In a decision of the Regional Court – Varna (2015), the court has found that the operator of the electricity distribution network, carrying out the activities of supplying and transmitting electricity as well as connecting producers to the network, has an obligation to implement a shut-off system that must be able to ensure an equal and uniform limit to all producers, so as to avoid the possibility one or more producers to be restricted to a greater extent compared to others. The court held that any failure to comply with this obligation constitutes unfair competition.

In the aforementioned court decisions, the findings of unfair competition were made by the court during the general claim proceedings and not pursuant to the special Protection of Competition Act by the specialized body CPC. In this process, if the person concerned can prove damages in causal connection with the conduct constituting unfair competition, that person will be compensated directly without the need of having an effective decision taken by CPC establishing the infringement, which would definitely delay the awarding of compensation by the civil court after that.

The provision of faster and more effective protection to victims suffering damages should be a priority for the Bulgarian courts, something that “justifies” the abovementioned decisions. On the other hand, currently the legislative solution, giving rise to seek damages from both the abuse of a dominant position and unfair competition is contained in the same legal provision (Art 104 CPA) which actually means that the order for compensation of damages in both cases is the same. The absence of any explicit legal distinction between the two situations and the lack of any binding case law creates legal uncertainty as to what would be the outcome of the claim brought directly before the court. However, the balance is currently tipped in favour of the court in cases of unfair competition.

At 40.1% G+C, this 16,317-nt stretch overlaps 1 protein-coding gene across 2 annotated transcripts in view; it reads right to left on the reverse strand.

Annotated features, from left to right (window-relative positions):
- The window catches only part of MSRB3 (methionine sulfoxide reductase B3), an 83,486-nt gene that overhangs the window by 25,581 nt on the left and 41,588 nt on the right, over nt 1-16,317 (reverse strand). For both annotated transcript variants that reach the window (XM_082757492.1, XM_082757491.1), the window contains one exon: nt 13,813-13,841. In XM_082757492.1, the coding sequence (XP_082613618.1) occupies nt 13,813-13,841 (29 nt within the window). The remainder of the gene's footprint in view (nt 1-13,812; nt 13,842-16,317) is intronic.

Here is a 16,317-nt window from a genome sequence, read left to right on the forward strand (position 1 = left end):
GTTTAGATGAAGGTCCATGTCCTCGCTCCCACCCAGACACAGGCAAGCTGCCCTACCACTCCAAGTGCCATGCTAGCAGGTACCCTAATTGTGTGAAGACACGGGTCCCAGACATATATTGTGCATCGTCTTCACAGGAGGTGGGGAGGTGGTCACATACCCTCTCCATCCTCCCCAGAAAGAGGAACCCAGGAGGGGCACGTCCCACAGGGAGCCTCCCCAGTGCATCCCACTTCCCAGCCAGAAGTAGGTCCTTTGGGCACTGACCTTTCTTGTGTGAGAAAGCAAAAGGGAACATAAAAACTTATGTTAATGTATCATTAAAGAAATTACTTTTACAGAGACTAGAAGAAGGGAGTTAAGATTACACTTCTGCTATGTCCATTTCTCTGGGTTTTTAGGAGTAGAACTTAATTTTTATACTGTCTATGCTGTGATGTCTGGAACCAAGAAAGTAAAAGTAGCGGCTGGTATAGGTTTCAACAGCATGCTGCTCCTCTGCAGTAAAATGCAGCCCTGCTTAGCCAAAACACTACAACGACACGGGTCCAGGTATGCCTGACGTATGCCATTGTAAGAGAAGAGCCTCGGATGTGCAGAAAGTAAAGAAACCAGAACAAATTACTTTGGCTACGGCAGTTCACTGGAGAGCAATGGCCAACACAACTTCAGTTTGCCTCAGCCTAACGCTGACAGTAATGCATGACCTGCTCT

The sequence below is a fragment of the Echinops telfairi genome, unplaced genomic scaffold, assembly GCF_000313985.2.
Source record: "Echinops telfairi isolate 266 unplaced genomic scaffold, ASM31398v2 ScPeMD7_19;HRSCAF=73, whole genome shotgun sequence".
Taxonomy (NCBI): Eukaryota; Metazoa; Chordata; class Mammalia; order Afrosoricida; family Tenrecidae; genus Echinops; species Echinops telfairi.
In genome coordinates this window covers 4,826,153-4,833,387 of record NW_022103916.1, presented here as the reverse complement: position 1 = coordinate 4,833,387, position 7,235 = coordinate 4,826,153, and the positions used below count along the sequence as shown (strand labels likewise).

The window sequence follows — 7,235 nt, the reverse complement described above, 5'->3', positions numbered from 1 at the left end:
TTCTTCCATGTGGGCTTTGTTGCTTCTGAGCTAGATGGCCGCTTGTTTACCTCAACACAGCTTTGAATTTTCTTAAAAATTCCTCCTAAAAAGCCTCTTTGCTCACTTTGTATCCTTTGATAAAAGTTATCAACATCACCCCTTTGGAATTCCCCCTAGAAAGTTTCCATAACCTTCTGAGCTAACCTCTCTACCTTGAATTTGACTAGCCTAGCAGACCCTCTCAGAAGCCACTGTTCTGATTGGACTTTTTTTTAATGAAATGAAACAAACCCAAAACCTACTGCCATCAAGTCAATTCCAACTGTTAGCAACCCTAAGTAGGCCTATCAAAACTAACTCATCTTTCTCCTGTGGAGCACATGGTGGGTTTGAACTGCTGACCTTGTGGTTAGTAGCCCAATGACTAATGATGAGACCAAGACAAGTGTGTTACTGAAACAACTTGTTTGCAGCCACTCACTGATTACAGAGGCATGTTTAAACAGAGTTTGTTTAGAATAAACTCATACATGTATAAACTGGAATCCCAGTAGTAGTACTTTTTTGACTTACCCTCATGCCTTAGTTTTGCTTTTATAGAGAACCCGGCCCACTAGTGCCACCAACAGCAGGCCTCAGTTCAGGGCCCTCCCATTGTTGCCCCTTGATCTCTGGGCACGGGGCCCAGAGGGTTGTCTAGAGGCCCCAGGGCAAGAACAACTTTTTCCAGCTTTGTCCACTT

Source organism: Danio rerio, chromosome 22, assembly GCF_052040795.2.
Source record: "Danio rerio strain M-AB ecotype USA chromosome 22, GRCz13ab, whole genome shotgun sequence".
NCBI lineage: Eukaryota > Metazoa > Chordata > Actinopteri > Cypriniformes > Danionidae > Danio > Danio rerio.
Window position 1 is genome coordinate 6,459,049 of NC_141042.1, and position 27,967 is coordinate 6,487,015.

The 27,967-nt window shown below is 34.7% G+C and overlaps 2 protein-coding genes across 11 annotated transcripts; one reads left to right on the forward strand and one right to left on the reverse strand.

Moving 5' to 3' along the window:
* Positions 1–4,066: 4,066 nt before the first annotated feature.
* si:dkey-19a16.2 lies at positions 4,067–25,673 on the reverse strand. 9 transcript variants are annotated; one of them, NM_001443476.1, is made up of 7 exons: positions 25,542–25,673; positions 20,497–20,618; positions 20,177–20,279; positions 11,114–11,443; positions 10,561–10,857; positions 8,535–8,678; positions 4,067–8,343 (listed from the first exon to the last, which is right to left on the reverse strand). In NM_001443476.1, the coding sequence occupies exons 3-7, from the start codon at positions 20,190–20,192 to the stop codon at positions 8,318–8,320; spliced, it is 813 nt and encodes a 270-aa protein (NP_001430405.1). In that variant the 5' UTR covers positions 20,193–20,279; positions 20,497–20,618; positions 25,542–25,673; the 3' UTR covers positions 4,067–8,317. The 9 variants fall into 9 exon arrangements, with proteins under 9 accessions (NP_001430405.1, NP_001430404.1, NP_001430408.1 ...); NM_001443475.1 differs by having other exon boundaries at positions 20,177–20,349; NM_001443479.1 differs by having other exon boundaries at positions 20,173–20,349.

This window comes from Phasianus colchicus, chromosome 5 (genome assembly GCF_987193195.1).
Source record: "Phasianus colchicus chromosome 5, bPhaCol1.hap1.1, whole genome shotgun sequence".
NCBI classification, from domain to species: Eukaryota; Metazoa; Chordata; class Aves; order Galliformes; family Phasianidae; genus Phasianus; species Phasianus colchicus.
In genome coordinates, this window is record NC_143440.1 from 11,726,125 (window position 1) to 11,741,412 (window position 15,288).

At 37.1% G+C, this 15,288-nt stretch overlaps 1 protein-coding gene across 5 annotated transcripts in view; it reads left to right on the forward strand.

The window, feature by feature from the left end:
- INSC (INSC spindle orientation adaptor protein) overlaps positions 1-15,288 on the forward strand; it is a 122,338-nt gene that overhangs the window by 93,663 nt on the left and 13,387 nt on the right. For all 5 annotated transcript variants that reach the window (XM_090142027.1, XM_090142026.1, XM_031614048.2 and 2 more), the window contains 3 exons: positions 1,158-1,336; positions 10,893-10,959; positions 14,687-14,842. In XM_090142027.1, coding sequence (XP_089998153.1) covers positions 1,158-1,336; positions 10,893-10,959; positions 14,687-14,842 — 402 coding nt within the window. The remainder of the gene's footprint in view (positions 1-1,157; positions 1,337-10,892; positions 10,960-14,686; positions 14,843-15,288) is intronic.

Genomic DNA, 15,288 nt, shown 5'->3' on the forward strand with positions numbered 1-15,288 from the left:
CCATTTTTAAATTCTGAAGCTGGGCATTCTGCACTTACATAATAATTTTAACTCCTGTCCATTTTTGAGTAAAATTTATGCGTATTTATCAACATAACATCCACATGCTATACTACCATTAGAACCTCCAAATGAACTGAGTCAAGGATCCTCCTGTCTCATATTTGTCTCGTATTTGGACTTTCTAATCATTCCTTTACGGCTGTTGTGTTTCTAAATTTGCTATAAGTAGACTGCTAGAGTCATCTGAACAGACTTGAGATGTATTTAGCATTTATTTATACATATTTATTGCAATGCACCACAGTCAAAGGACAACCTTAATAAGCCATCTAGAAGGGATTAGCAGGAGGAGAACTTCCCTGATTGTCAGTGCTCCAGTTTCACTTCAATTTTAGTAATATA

The article has been published in Bulgarian, in Capital Daily:


1Regulation (EC) № 1/2003 of 16 December 2002 on the implementation of the rules on competition laid down in Art. 81 and 82 of TFEU.
2Order № 520 / 28.07.2014 of the SCC, second commercial division.
3Decision № 842, 05.18.2013, case № 8674/2012, the Regional Court -Burgas
4Decision № 2414, 14.04.2015 г. case № 16573/2013, Sofia City Court